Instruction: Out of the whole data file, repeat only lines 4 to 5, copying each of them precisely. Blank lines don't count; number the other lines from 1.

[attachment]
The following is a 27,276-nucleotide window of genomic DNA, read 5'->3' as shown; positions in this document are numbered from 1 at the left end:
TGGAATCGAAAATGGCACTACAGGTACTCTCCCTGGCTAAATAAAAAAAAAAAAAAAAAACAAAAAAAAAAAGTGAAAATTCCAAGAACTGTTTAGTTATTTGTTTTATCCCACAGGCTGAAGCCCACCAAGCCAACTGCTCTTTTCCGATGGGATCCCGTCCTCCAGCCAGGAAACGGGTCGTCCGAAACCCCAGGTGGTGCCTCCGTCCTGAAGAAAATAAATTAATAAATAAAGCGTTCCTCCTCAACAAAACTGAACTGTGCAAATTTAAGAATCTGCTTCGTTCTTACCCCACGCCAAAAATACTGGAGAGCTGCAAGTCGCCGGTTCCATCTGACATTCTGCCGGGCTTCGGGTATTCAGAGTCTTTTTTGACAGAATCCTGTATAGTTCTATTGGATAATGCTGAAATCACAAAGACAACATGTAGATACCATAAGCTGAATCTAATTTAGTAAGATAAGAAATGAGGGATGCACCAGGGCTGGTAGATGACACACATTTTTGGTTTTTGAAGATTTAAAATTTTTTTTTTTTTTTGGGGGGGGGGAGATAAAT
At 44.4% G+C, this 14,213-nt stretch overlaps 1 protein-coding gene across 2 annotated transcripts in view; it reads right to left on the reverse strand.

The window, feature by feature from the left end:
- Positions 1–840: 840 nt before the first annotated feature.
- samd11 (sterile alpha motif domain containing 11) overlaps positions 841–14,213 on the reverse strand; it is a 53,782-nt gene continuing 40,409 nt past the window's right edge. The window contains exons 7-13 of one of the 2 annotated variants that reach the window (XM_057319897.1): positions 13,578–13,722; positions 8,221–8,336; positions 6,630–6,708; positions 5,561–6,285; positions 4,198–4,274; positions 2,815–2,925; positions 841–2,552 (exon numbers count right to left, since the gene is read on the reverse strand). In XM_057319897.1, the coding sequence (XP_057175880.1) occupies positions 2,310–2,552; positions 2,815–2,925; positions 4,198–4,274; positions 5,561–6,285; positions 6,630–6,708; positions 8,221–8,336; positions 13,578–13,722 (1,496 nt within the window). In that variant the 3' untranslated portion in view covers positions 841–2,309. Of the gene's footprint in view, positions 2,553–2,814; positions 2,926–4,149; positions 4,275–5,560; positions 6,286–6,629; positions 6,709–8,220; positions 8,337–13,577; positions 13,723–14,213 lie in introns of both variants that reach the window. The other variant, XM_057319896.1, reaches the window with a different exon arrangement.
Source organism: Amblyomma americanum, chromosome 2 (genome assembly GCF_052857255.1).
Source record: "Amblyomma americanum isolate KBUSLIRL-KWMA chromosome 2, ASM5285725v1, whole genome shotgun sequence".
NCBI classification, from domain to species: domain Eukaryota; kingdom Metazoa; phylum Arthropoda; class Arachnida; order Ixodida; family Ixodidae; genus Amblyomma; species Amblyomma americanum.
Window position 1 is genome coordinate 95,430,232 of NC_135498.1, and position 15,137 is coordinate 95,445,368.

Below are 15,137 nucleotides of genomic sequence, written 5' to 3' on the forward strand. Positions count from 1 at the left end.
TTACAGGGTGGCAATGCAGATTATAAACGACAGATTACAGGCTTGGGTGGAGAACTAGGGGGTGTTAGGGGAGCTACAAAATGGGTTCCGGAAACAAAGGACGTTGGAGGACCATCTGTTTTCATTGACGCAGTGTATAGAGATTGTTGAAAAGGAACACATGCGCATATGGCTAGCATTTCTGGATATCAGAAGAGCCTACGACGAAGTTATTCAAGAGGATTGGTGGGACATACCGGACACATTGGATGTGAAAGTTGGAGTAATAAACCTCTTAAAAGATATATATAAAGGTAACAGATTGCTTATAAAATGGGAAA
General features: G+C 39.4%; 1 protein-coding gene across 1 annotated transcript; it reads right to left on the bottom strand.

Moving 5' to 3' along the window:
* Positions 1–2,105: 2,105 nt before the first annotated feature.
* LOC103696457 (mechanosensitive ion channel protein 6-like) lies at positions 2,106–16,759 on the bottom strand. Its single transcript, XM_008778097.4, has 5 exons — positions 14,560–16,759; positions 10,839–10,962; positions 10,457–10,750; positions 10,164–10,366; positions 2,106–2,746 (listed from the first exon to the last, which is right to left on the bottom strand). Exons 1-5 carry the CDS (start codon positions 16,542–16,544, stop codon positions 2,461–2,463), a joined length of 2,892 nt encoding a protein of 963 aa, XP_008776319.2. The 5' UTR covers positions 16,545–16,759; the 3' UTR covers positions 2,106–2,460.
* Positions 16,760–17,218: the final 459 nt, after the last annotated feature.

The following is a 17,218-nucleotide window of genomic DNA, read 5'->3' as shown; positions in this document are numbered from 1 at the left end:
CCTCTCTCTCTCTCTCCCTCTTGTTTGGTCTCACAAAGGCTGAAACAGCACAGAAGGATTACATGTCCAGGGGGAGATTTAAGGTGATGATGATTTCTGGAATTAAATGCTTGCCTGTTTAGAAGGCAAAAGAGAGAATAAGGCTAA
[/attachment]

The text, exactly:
The window, feature by feature from the left end:
- Positions 1–840: 840 nt before the first annotated feature.